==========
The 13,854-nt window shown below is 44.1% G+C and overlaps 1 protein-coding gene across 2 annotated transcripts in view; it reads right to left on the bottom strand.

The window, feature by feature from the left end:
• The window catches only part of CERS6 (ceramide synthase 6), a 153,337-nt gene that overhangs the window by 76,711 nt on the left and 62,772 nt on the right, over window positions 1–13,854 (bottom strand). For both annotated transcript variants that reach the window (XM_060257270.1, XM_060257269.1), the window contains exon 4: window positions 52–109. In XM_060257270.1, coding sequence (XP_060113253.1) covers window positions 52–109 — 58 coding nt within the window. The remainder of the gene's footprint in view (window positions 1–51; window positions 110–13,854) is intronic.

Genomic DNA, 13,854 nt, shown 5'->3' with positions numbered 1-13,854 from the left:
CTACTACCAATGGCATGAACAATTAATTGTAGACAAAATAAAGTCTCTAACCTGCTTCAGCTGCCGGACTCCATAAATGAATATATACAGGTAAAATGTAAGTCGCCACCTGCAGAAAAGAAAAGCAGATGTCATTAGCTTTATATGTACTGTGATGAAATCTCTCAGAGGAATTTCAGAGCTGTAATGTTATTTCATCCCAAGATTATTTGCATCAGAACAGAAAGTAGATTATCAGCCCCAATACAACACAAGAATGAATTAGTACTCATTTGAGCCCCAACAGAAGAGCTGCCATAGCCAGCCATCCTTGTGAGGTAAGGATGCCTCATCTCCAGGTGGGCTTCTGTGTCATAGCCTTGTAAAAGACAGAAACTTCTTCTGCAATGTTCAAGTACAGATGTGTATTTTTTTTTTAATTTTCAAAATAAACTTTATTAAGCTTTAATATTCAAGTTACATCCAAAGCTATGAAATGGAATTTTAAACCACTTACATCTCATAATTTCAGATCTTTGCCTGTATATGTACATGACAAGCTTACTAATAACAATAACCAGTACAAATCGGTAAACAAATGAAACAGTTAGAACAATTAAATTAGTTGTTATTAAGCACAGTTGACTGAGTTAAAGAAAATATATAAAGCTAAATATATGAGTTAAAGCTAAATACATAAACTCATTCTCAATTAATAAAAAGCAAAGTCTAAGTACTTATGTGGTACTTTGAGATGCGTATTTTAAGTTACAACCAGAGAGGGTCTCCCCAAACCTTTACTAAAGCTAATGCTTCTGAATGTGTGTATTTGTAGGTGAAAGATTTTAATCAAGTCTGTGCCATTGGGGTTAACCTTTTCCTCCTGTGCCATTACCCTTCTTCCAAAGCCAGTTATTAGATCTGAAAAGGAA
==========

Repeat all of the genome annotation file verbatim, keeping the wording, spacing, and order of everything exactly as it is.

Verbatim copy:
The 13,854-nt window shown below is 44.1% G+C and overlaps 1 protein-coding gene across 2 annotated transcripts in view; it reads right to left on the bottom strand.

The window, feature by feature from the left end:
• The window catches only part of CERS6 (ceramide synthase 6), a 153,337-nt gene that overhangs the window by 76,711 nt on the left and 62,772 nt on the right, over window positions 1–13,854 (bottom strand). For both annotated transcript variants that reach the window (XM_060257270.1, XM_060257269.1), the window contains exon 4: window positions 52–109. In XM_060257270.1, coding sequence (XP_060113253.1) covers window positions 52–109 — 58 coding nt within the window. The remainder of the gene's footprint in view (window positions 1–51; window positions 110–13,854) is intronic.

Genomic DNA, 13,854 nt, shown 5'->3' with positions numbered 1-13,854 from the left:
CTACTACCAATGGCATGAACAATTAATTGTAGACAAAATAAAGTCTCTAACCTGCTTCAGCTGCCGGACTCCATAAATGAATATATACAGGTAAAATGTAAGTCGCCACCTGCAGAAAAGAAAAGCAGATGTCATTAGCTTTATATGTACTGTGATGAAATCTCTCAGAGGAATTTCAGAGCTGTAATGTTATTTCATCCCAAGATTATTTGCATCAGAACAGAAAGTAGATTATCAGCCCCAATACAACACAAGAATGAATTAGTACTCATTTGAGCCCCAACAGAAGAGCTGCCATAGCCAGCCATCCTTGTGAGGTAAGGATGCCTCATCTCCAGGTGGGCTTCTGTGTCATAGCCTTGTAAAAGACAGAAACTTCTTCTGCAATGTTCAAGTACAGATGTGTATTTTTTTTTTAATTTTCAAAATAAACTTTATTAAGCTTTAATATTCAAGTTACATCCAAAGCTATGAAATGGAATTTTAAACCACTTACATCTCATAATTTCAGATCTTTGCCTGTATATGTACATGACAAGCTTACTAATAACAATAACCAGTACAAATCGGTAAACAAATGAAACAGTTAGAACAATTAAATTAGTTGTTATTAAGCACAGTTGACTGAGTTAAAGAAAATATATAAAGCTAAATATATGAGTTAAAGCTAAATACATAAACTCATTCTCAATTAATAAAAAGCAAAGTCTAAGTACTTATGTGGTACTTTGAGATGCGTATTTTAAGTTACAACCAGAGAGGGTCTCCCCAAACCTTTACTAAAGCTAATGCTTCTGAATGTGTGTATTTGTAGGTGAAAGATTTTAATCAAGTCTGTGCCATTGGGGTTAACCTTTTCCTCCTGTGCCATTACCCTTCTTCCAAAGCCAGTTATTAGATCTGAAAAGGAA